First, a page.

Consider, for example, Israel’s population increase while in the land of Egypt. Israel came into Egypt as 70 persons (Gen 46:27), and yet when they leave Egypt 400 years later, their numbers conservatively estimate around 2 million. This is at least a 2.5650% growth rate per year. If we use this same growth rate for the pre-flood world, the numbers would be astronomical.

Even if we use a much smaller growth rate than the previous example for the pre-flood world (e.g., 1.5% per year) that would still get us to 122 billion people at the time of the flood. I have a hard time believing that there were that many people on the planet, but I also realize that the world was made to be a home for many people. Thus, it is quite possible there were many more people on the planet than even our “large” population today.

Concluding Thoughts  

  • Given the longer lifespans of pre-flood life (e.g., Adam 930 yrs, Jared 962 yrs, etc.), as well as the optimal living conditions, we should expect a faster population growth rate than we currently have today.
  • Taking into account that man was inherently bent on evil (as he is today) it is beyond doubt that there was much violence, war, and murder which impacted or slowed population growth. Thus, the actual number may be well below 122 billion.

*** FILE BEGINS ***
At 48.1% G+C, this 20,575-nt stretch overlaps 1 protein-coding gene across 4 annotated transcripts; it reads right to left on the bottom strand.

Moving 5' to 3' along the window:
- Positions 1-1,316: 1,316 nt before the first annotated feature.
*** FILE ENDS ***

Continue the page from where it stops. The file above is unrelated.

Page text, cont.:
• However, given the above information, it is reasonable that the pre-flood world had a population that may have exceeded the current day. Perhaps even greatly so.

Why Does the Bible Allow Slavery?

Slavery is recognized as one of the great evils of our history. To many, this provides reason for rejecting what the Bible teaches. For example, some balk at the belief that Christians can put their faith in a book which, not only does not condemn slavery, but actually regulates it! Further, today people argue against the Old Testament and the Apostle Paul’s view of homosexuality because both sources include regulation of slavery rather than its abolition.

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Why does the Bible allow slavery? At first glance this seems an unredeemable blemish to the goodness of the Bible’s message.

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BHGNT Philippians Handbook Giveaway